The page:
In this section we propose a set of operators which are able to change the primary configuration of a hierarchy by extending or reducing its number of levels, adding a new multiplicity, and creating a multiple hierarchy. To formalize them, let us consider that and are two adjacent levels of a given hierarchy defined as. Let us discuss them.

Insert level

The Insert level operator makes it possible to add a new level to a hierarchy (giving the variable name, the domain instances, and the relationships between this level and, respectively, the higher and lower adjacent levels in the hierarchy). The insertion of a new level, denoted by li, between the above-mentioned levels, is represented through the symbol , where Ii,1, , Ii,n represents the inserted level domain instances and

(where the instances of levels l2, li, l1, are divided, respectively, into k, h, and n subsets and pj, qv) also represents a generic set of li, and l1 level instances with j = 1,..., h and v = 1, , n.

Example 8: Let us consider the Location dimension shown in Figure 6. Let us suppose we insert the variable County between the variables City and State. We have to define its domain values, as well as the mapping relationship between City and County, and between County and State (see Figure 13). This is obtained by the following formula:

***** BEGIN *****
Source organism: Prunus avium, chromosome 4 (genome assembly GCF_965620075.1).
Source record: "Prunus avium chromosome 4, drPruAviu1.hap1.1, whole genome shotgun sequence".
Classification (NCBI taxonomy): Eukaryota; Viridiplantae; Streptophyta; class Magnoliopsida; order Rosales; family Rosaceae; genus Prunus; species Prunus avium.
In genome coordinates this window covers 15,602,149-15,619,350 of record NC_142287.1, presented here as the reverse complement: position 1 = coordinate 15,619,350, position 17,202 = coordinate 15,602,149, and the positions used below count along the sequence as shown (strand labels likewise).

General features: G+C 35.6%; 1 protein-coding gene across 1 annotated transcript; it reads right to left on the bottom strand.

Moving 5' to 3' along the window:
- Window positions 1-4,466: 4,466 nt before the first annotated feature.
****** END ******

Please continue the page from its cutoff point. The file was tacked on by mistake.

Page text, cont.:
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Figure 13: Example of an Insert Level

Delete Level

The Delete level operator redefines a hierarchy as a subset of the existing one by deleting a variable with its relative domain. This operation re-creates the mapping relationships between the two levels (higher and lower) adjacent to the deleted variable. The deletion of a level li is denoted by , where l1 and l2 are, respectively, the relative lower and higher level in the given hierarchy. This is the converse operation of the insert level operation. Note that in this case the relationships between levels are defined automatically by the system.

Add Multiplicity

The Add multiplicity operator duplicates a given hierarchy, by changing the name of the variables in order to specialize them, as already discussed in a previous section. Let H be a hierarchy. This operator is represented through AddmultiplicityH (additionalname) where additionalname is a string to be added to each variable name of the hierarchy in order to specialize the previous variable name.

Example 9: Let us consider Example 3. The hierarchy City of residence Province of residence Region of residence is obtained by Addmultiplicity Location (of residence)

Add Level

The Add level operator creates a new hierarchy starting from a given hierarchy. It creates a new variable and its relative domain, and defines the mapping relationship between this and the variable of the starting hierarchy. These two hierarchies define, in this way, a multiple hierarchy. Let ln be a level to be added to a hierarchy defined as l1 12 n1. The Add level operator is represented through:

and gives, as result, a hierarchy 11 12 1n1 1n

Example 10: An example of a multiple hierarchy has been already shown in Figure 9(d).

Multidimensional Databases(c) Problems and Solutions
Multidimensional Databases: Problems and Solutions
ISBN: 1591400538
EAN: 2147483647
Year: 2003
Pages: 150 © 2008-2017.
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